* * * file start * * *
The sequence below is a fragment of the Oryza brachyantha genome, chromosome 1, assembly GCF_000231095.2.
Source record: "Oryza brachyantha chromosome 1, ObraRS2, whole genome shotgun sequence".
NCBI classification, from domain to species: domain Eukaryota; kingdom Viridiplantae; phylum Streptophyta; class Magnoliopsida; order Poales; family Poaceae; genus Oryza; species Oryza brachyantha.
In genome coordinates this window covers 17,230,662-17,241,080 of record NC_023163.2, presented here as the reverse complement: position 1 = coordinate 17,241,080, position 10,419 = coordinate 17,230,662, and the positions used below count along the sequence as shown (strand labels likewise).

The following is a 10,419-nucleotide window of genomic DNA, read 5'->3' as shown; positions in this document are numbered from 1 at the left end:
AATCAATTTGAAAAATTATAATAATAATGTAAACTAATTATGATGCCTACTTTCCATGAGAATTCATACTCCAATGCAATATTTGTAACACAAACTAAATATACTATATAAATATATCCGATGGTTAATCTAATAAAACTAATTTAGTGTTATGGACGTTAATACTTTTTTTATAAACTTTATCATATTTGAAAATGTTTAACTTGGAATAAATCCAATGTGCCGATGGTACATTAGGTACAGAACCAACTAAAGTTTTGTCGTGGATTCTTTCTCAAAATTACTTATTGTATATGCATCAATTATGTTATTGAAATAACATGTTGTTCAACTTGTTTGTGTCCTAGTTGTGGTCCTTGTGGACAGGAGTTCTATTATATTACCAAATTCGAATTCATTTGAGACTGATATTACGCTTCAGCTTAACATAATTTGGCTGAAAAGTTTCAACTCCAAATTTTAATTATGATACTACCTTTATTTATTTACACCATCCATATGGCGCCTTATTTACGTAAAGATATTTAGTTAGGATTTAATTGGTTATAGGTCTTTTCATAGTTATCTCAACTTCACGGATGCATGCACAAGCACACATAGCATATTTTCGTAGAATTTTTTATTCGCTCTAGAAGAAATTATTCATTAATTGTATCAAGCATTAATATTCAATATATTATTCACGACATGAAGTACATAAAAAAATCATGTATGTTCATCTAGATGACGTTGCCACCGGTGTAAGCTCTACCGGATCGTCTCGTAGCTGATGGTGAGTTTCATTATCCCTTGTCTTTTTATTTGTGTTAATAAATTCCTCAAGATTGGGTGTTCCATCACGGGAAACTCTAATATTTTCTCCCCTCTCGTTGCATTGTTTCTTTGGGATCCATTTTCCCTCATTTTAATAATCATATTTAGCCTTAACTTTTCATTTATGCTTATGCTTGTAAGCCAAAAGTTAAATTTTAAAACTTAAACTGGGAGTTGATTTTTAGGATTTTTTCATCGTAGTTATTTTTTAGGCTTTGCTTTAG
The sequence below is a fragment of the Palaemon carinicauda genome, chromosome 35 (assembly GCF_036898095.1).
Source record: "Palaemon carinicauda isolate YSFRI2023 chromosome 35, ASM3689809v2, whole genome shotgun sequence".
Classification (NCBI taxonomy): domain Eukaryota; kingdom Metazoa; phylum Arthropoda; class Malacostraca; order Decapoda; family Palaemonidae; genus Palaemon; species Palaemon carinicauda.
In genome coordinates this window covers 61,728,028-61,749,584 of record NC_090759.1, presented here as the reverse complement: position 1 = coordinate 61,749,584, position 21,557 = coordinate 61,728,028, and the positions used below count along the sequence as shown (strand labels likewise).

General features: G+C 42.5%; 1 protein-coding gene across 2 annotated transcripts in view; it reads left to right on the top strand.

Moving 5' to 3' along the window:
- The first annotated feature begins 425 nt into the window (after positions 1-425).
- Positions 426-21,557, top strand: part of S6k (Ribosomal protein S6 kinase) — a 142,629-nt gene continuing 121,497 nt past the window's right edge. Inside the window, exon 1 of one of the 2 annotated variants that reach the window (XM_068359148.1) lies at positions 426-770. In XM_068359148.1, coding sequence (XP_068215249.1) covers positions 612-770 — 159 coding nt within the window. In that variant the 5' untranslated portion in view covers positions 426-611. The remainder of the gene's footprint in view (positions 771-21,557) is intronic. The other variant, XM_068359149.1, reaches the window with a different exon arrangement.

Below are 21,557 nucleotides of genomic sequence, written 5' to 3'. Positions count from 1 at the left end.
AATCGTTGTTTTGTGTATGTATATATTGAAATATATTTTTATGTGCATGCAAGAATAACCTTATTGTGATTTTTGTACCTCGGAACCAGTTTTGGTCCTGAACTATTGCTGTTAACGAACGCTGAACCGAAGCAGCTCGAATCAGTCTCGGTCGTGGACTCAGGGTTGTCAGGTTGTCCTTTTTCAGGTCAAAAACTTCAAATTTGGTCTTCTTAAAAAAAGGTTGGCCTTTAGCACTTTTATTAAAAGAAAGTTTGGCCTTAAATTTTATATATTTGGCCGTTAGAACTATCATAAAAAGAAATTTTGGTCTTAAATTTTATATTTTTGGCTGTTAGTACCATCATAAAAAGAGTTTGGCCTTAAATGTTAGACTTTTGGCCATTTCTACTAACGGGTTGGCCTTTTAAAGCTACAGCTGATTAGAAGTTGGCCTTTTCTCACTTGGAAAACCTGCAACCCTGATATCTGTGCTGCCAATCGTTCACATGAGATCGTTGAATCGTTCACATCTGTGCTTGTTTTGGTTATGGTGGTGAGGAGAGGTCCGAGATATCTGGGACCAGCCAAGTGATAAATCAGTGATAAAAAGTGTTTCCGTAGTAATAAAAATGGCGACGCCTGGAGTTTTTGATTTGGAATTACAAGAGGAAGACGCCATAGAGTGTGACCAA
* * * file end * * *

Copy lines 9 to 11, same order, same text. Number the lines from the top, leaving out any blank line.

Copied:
Classification (NCBI taxonomy): domain Eukaryota; kingdom Metazoa; phylum Arthropoda; class Malacostraca; order Decapoda; family Palaemonidae; genus Palaemon; species Palaemon carinicauda.
In genome coordinates this window covers 61,728,028-61,749,584 of record NC_090759.1, presented here as the reverse complement: position 1 = coordinate 61,749,584, position 21,557 = coordinate 61,728,028, and the positions used below count along the sequence as shown (strand labels likewise).

General features: G+C 42.5%; 1 protein-coding gene across 2 annotated transcripts in view; it reads left to right on the top strand.